I know, I know, it’s kicking them while they’re down, but I’d feel much worse about it if the Myki system was at all well-implemented. Here’s a quick list of its failures, fuck-ups and falsifications:
- The fares are often wrong – at least, according to self-appointed monitor site MykiLeaks, which announced recently that about a third of all Myki bills were inaccurate (see here for details.
- This first problem is compounded by the poor layout and design of Myki statements, which lack the user friendliness of the average bank statement. While I don’t think they’re deliberately designed to conceal errors, I doubt that anyone much at Myki is sad about that little happenstance.
- In a tacit admission of the system’s limits, Myki have been unable to make their tram readers work properly, which is why all tram trips are charged as if they take place in Zone 1. While this is great for people who catch the two tram routes affected, it’s less fair to the people who have to catch trains or busses from Zone 2 to Zone 1, who do pay full price.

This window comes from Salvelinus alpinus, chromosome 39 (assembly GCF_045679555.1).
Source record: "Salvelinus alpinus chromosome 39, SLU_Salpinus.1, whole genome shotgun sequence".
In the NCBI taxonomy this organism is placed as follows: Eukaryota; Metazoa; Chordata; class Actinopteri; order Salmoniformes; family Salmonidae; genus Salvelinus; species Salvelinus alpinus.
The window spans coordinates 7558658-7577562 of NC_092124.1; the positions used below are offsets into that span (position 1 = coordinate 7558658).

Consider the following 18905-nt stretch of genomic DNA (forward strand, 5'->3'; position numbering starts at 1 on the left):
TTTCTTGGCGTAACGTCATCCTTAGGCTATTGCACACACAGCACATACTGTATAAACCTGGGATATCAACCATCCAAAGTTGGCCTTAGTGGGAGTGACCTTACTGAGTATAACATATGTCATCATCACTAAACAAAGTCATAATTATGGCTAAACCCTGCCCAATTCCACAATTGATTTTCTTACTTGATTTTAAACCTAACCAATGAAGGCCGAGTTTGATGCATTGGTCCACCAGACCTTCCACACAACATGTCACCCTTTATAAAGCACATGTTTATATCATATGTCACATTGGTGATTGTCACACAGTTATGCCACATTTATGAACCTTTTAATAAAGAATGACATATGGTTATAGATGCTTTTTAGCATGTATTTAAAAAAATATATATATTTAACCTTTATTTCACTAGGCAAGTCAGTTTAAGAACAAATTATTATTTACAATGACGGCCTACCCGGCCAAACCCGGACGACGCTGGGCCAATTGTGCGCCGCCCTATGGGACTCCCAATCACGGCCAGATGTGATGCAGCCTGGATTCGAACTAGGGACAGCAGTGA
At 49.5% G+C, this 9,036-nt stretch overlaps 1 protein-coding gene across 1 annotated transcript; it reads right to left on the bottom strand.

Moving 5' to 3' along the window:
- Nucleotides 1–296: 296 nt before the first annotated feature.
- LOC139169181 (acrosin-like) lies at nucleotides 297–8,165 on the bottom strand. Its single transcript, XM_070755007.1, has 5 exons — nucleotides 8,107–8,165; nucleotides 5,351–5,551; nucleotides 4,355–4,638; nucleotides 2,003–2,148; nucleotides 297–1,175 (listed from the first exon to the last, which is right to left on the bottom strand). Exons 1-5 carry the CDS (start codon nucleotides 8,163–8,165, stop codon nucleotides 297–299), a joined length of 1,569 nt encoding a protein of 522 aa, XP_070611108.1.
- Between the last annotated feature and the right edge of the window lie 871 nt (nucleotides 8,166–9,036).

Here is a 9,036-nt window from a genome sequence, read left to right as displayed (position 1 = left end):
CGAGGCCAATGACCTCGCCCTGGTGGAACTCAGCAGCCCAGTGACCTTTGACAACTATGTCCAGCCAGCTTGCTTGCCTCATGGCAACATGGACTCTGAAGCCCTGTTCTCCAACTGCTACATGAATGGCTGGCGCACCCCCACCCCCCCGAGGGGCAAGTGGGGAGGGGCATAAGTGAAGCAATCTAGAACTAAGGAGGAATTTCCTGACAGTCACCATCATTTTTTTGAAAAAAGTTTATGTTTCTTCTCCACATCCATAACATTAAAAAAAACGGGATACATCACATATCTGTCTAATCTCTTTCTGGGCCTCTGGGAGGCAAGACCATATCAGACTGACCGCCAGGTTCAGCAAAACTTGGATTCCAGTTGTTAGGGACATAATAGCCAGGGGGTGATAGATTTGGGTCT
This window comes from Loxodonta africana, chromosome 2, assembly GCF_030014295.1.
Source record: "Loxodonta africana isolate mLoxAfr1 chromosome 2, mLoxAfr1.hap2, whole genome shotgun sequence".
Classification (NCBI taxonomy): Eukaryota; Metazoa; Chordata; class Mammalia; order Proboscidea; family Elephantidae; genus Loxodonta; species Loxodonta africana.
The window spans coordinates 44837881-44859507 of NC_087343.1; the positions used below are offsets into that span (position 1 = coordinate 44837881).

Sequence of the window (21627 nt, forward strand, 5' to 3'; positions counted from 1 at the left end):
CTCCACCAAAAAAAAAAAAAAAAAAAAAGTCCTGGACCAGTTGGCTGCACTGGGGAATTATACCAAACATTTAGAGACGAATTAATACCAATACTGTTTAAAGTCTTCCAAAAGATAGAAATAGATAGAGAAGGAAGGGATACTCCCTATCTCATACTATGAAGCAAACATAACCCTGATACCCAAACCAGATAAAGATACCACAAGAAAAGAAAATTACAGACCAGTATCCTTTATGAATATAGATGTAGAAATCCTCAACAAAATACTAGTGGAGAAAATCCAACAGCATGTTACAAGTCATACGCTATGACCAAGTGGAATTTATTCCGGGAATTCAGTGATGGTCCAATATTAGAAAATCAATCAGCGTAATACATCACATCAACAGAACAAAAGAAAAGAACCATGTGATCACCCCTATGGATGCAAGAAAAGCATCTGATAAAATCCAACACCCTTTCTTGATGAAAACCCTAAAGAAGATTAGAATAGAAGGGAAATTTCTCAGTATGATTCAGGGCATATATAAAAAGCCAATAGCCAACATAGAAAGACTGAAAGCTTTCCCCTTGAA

- Myki as a system seems almost deliberately designed to be as unfriendly as possible to tourists, what with the extreme paucity of locations where a card can be obtained.
- Most train stations only have Myki recharge points on one platform. While this is less of a problem right now that Metcard is still running in parallel, it’s going to be a huge inconvenience to pretty much every train traveller when Myki is running solo.
- One of the big advantages of Myki – we are told – is that you can pay for your tickets in advance. But the system has experienced all sorts of problems in actually crediting any non-cash advance payments in a timely fashion, which has resulted in a number of people getting fines when they thought they had paid.
See you soon – but hopefully not too soon – with more instances of MetroFAIL!